Zbigniew Brzezinski,
Power and Principle: Memoirs of the National Security Adviser, 1977–1981
(New York, 1983), 356, 428.

“Brzezinski Interview with
La Nouvelle Observateur
” (January 15, 1988),
, accessed September 12, 2014.

Power and Principle,

Mark Bowden, “Among the Hostage Takers,”
The Atlantic
(December 2004).

On November 20, radical Islamists had seized the Grand Mosque in Mecca. Rumors that the United States was implicated in this incident triggered the embassy attacks. Although the United States was not involved, the occupation of the Grand Mosque, lasting over two weeks and costing several hundred lives, reinforced the impression in Washington that the Greater Middle East was coming apart, with forceful U.S. action the only plausible antidote.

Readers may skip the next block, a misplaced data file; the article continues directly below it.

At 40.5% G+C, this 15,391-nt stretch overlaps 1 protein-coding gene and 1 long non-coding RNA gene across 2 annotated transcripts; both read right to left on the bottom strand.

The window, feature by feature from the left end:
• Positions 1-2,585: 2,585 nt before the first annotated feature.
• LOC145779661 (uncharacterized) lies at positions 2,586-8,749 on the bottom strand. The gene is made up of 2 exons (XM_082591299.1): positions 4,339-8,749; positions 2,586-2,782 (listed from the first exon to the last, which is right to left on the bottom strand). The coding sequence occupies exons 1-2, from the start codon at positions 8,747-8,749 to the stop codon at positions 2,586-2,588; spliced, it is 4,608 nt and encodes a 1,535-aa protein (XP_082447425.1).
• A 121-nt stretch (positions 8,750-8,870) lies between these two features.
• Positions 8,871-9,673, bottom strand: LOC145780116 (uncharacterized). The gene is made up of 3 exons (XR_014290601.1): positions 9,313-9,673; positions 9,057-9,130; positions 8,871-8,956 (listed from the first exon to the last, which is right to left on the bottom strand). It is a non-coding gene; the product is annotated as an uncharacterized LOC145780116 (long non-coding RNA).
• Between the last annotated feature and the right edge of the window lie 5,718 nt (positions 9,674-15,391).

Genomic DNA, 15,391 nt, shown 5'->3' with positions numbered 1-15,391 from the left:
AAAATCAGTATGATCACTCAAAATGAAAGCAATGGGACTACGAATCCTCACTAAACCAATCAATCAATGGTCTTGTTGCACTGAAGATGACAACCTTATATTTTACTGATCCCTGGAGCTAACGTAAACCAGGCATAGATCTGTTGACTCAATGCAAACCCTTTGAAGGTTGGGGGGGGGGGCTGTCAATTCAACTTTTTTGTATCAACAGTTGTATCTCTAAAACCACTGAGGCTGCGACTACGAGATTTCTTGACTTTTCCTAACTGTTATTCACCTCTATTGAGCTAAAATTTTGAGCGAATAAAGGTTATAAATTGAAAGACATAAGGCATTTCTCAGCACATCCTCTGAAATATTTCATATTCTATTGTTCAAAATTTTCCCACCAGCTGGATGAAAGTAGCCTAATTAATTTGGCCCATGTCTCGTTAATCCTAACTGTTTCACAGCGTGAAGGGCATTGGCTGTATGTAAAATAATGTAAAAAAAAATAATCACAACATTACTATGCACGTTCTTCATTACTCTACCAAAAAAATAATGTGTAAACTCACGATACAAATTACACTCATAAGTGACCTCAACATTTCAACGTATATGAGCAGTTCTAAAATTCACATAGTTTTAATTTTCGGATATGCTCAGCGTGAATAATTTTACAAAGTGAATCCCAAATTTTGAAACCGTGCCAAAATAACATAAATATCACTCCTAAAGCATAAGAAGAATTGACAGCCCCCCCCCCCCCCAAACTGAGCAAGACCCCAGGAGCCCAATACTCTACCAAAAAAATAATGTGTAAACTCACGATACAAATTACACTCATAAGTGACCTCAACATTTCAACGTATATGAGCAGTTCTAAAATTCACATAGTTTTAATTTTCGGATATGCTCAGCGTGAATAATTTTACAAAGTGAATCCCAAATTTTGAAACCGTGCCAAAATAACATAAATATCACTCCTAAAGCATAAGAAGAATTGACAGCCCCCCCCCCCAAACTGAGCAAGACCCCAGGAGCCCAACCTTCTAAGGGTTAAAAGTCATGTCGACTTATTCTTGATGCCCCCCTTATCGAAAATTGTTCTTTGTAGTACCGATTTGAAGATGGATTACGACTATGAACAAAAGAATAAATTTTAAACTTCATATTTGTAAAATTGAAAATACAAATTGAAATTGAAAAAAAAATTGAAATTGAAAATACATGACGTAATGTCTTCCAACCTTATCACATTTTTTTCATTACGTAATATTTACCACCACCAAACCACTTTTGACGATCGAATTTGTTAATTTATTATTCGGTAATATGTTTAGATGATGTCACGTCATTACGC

George Ball, “Reflections on a Heavy Year,”
Foreign Affairs
(January 1981).

Rosalynn Carter,
First Lady from Plains
(New York, 1984), 295.

Maxwell Orme Johnson, “Military Force and American Foreign Policy in Southwest Asia, 1979–1982: A Study of the Rapid Deployment Joint Task Force” (unpublished PhD dissertation, University of Virginia, 1982), 25.

Johnson, “Military Force and American Foreign Policy,” 26.

Contemporaneous Soviet documents make this abundantly clear. See “Afghanistan: Lessons from the Last War,” a compendium of documents made available by the National Security Archive,
, accessed September 19, 2014. For an overview, see Artemy Kalinovsky, “Decision-Making and the Soviet War in Afghanistan,”
Journal of Cold War Studies
(Fall 2009), 48–51.

Zbigniew Brzezinski, Memorandum for the President, Subject: Reflections on Soviet Intervention in Afghanistan (December 26, 1979),